Kitt Prible wrote to us to tell about his unique use of X-Plane 11. In his own words, here he tells us about his experience recreating Amelia Earhart’s final voyage in X-Plane 11:
My head is still in the clouds, but my feet are on the ground after landing last week and completing a recreation of Amelia Earhart’s round the world trip in X-Plane.
I still can’t believe it. I flew around the world on a shoestring budget – not bad for a retired guy who didn’t know how to fly 2 years ago. Cindy (my wife) bought X-Plane 11 for me when I retired. I fell in love with it but quickly discovered I needed to learn how to navigate once I flew far enough away that I could not no longer see the airport to come back and land again.
On January 29, 2020 I completed Amelia Earhart and Fred Noonan’s trip around the world. It took Amelia & Fred 48 Days to get to Howland Island (85% complete). It took me 212 Days to go completely around the world. I took longer as I was helping Cindy watch her 95-year-old mother who has been bedridden for the last 9 months and living in our home for the last ten years.
I watched a lot of YouTube videos as I went along. I got a little better at flying/navigating and decided to try out some car trips we have made on vacations and recreated them. That was when the idea to recreate Amelia’s trip came upon me.
I boned up and read several books about her trip including extensive log notes she kept. I used those to recreate the weather and flight altitudes she took to make it realistic. I created a spreadsheet of her route and looked up all the airports they landed. Many don’t exist anymore, so I chose the closest one I could find. It got challenging as I went further east and the names changed with the foreign languages adding difficulty to the research required for the trip planning. I can only imagine what this was like for Earhart & Noonan as they did not have Google Maps back then and they too had limited resources to plan the route, get government clearances and to supply fuel and technical knowhow to several key landing choices.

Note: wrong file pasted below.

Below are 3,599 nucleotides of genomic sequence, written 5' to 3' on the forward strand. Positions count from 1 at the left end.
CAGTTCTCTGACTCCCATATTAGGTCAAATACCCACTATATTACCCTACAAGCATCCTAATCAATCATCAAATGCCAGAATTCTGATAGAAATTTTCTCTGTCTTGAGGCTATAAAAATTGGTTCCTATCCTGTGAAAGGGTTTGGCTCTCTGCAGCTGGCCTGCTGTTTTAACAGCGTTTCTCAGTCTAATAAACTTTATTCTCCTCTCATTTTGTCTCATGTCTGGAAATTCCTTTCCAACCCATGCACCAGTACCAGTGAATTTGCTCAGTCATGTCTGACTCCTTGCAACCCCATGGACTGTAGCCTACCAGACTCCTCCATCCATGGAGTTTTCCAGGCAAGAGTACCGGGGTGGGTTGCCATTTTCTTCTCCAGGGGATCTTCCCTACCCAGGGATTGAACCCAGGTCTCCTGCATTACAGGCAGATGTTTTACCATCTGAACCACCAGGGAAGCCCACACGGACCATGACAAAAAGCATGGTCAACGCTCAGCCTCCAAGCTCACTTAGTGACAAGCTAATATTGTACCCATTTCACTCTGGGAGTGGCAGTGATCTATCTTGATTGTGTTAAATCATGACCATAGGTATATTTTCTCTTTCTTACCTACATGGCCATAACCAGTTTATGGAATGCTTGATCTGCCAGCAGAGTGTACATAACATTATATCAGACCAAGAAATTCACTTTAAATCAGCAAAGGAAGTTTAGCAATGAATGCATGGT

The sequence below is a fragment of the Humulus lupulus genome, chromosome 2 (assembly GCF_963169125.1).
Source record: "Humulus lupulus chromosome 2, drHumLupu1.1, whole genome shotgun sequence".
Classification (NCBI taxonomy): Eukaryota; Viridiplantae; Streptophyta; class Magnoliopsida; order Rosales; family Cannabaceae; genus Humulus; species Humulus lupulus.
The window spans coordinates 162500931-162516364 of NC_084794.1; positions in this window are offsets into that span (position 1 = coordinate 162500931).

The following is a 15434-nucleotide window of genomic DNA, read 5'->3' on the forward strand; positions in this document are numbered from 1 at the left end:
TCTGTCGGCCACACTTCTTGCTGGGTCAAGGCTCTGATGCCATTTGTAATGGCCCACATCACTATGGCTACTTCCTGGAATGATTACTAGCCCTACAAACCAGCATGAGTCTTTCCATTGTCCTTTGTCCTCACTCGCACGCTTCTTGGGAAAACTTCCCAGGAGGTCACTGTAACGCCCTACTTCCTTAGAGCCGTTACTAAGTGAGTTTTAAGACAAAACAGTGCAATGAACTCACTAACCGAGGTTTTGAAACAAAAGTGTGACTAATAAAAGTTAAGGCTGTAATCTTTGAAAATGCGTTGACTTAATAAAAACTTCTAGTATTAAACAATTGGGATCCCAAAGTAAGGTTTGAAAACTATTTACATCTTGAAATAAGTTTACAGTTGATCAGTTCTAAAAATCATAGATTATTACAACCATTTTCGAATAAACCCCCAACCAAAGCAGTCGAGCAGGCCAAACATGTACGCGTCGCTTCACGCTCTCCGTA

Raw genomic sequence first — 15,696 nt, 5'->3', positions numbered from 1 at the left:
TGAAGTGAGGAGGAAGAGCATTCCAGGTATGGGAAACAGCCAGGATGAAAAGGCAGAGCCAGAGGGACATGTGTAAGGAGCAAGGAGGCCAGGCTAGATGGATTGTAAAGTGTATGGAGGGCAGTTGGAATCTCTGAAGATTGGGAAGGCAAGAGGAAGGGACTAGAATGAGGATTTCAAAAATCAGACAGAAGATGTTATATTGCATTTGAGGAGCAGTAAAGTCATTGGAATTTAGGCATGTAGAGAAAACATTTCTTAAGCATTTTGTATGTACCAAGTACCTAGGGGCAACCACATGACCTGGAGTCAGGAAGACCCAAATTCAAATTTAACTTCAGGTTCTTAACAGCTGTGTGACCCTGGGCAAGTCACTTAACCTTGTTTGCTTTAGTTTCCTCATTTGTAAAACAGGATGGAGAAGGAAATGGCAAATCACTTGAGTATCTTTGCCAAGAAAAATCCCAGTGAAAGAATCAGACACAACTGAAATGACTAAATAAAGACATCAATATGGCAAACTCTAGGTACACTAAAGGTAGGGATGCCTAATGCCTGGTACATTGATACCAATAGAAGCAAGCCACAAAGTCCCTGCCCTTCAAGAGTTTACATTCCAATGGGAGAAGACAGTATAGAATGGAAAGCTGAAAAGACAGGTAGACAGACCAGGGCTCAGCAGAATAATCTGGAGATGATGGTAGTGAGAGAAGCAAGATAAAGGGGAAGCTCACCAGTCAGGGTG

I started out with the King Air 350 from Airfoillabs. It was a wonderful experience, but friends and relatives kept saying, that’s not the Electra. Correct, but it flew 100 knots faster and Amelia was not watching her 95-year-old mother. I tried to find a decent Electra to fly, but they were not all that realistic looking. I finally found a Beech 18 taildragger from Shade Tree Micro Aviation and it was a very close find. 100 hp less on each engine than the Electra and a little smaller plane overall. Of course, it was going to take longer, but now I was closer to replicating Amelia’s trip.
I purchased SkyMaxx Pro 4 from X-Activation and used it when its “Real Weather” simulated the weather they flew in, otherwise I used X-Plane’s weather and manipulated it to match the weather from Earhart’s log notes, especially at key places such as the Howland Island leg all the way with cloud floor at 1,000 ft and clear ceiling at 10,000 with 23 knots wind.
I purchased the GTN750 GPS from Reality XP to create flight plans. It allowed me to find and create a waypoint for Howland Island since there is no airstrip there anymore, only grass, so this was very helpful. I also created waypoints for other points where Noonan had Amelia make course adjustments to fly through valleys & avoid high mountain passes.
Lots of friends were made along the way who encouraged and helped me. Jim McNeill (known as Papa Mac) from Shade Tree Micro Aviation in Nevada and Ian Aldridge (encourager from Australia). Jim made several tweaks to the Beech 18 for me as well as customizing it to fit the GTN750 into the dashboard. That was a Godsend. Moreover, Jim and Ian took an interest in my flight and asked to be kept posted of my progress. Jim also gave me valuable written instructions on how to take off and land a tail dragger on short runways as well as lean the fuel mixtures for maximum mileage. Thanks Jim, I will always remember these tips.
X-Plane made a lot of changes to their program also as well. I was using version 11.4xx in Beta mode with all the incremental upgrades. The changes were very noticeable to the planes handling characteristics and appreciated very much. I also made a friend at X-Plane named Cristiano Maggi (Italy) who is working to install the Arch in St. Louis for me via a request I made on one of the recent open Forums presented. It will make Charles Lindbergh very happy. Cristiano also took an interest in this flight as well.